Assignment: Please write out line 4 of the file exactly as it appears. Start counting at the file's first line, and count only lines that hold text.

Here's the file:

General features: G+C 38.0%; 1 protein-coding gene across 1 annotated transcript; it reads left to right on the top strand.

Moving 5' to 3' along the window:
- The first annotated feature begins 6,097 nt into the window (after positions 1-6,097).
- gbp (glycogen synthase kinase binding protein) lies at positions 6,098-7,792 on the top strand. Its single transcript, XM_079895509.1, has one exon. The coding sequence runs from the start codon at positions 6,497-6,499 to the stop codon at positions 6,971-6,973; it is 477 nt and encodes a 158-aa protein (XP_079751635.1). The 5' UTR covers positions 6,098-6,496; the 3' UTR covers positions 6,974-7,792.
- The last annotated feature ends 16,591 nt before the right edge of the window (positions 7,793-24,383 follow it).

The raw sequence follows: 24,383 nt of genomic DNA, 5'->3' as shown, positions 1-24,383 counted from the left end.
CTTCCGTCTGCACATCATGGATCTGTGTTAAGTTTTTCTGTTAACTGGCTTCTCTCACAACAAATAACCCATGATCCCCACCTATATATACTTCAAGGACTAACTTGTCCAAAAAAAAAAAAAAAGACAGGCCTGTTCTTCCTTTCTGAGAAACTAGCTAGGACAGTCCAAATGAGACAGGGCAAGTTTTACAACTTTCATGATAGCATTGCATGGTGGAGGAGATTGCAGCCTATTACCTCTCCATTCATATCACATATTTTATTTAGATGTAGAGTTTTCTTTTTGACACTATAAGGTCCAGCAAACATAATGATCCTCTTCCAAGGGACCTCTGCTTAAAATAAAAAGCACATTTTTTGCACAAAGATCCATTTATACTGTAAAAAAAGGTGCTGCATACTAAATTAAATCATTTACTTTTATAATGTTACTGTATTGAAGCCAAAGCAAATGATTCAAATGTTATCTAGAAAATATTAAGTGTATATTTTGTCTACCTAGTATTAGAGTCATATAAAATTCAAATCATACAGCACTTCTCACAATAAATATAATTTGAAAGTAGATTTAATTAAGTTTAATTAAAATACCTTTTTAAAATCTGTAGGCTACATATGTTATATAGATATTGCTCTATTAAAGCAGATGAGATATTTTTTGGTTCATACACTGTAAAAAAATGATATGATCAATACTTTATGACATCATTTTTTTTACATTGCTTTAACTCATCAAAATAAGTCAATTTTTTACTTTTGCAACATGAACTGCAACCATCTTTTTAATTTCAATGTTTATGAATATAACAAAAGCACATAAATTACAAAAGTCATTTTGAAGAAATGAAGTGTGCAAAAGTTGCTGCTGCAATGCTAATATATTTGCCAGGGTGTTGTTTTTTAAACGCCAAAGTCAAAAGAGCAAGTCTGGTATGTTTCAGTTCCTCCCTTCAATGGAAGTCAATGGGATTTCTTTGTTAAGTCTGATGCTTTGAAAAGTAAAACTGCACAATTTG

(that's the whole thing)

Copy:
- gbp (glycogen synthase kinase binding protein) lies at positions 6,098-7,792 on the top strand. Its single transcript, XM_079895509.1, has one exon. The coding sequence runs from the start codon at positions 6,497-6,499 to the stop codon at positions 6,971-6,973; it is 477 nt and encodes a 158-aa protein (XP_079751635.1). The 5' UTR covers positions 6,098-6,496; the 3' UTR covers positions 6,974-7,792.